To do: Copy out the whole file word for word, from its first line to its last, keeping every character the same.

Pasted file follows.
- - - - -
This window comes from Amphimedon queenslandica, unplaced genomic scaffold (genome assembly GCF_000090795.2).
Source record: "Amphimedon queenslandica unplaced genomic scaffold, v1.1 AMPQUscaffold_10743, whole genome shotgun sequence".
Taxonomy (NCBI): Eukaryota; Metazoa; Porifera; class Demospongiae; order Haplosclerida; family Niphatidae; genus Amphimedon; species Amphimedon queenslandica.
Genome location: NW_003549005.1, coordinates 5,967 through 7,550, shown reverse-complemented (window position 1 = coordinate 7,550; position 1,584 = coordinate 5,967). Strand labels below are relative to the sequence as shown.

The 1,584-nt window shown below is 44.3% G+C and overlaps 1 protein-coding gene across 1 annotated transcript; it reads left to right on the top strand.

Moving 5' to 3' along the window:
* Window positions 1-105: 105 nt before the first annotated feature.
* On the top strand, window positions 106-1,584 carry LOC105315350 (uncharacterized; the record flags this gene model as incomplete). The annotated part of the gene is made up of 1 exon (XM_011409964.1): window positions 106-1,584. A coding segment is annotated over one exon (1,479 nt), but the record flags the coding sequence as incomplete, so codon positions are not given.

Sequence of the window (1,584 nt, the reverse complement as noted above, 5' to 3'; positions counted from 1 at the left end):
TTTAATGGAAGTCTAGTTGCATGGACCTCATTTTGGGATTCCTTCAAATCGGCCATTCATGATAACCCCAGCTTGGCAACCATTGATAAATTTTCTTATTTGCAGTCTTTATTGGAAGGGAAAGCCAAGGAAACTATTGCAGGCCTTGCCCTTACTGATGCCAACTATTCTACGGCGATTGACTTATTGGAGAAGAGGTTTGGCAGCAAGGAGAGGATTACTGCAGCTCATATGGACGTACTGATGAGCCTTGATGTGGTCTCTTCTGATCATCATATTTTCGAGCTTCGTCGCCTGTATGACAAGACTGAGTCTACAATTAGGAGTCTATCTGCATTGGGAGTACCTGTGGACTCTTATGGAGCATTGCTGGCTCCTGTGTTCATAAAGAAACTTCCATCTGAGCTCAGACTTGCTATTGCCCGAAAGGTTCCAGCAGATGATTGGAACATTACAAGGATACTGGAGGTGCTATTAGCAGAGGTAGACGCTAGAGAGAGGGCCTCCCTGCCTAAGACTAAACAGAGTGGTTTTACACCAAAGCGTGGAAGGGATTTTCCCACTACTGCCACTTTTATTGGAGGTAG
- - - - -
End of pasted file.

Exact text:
This window comes from Amphimedon queenslandica, unplaced genomic scaffold (genome assembly GCF_000090795.2).
Source record: "Amphimedon queenslandica unplaced genomic scaffold, v1.1 AMPQUscaffold_10743, whole genome shotgun sequence".
Taxonomy (NCBI): Eukaryota; Metazoa; Porifera; class Demospongiae; order Haplosclerida; family Niphatidae; genus Amphimedon; species Amphimedon queenslandica.
Genome location: NW_003549005.1, coordinates 5,967 through 7,550, shown reverse-complemented (window position 1 = coordinate 7,550; position 1,584 = coordinate 5,967). Strand labels below are relative to the sequence as shown.

The 1,584-nt window shown below is 44.3% G+C and overlaps 1 protein-coding gene across 1 annotated transcript; it reads left to right on the top strand.

Moving 5' to 3' along the window:
* Window positions 1-105: 105 nt before the first annotated feature.
* On the top strand, window positions 106-1,584 carry LOC105315350 (uncharacterized; the record flags this gene model as incomplete). The annotated part of the gene is made up of 1 exon (XM_011409964.1): window positions 106-1,584. A coding segment is annotated over one exon (1,479 nt), but the record flags the coding sequence as incomplete, so codon positions are not given.

Sequence of the window (1,584 nt, the reverse complement as noted above, 5' to 3'; positions counted from 1 at the left end):
TTTAATGGAAGTCTAGTTGCATGGACCTCATTTTGGGATTCCTTCAAATCGGCCATTCATGATAACCCCAGCTTGGCAACCATTGATAAATTTTCTTATTTGCAGTCTTTATTGGAAGGGAAAGCCAAGGAAACTATTGCAGGCCTTGCCCTTACTGATGCCAACTATTCTACGGCGATTGACTTATTGGAGAAGAGGTTTGGCAGCAAGGAGAGGATTACTGCAGCTCATATGGACGTACTGATGAGCCTTGATGTGGTCTCTTCTGATCATCATATTTTCGAGCTTCGTCGCCTGTATGACAAGACTGAGTCTACAATTAGGAGTCTATCTGCATTGGGAGTACCTGTGGACTCTTATGGAGCATTGCTGGCTCCTGTGTTCATAAAGAAACTTCCATCTGAGCTCAGACTTGCTATTGCCCGAAAGGTTCCAGCAGATGATTGGAACATTACAAGGATACTGGAGGTGCTATTAGCAGAGGTAGACGCTAGAGAGAGGGCCTCCCTGCCTAAGACTAAACAGAGTGGTTTTACACCAAAGCGTGGAAGGGATTTTCCCACTACTGCCACTTTTATTGGAGGTAG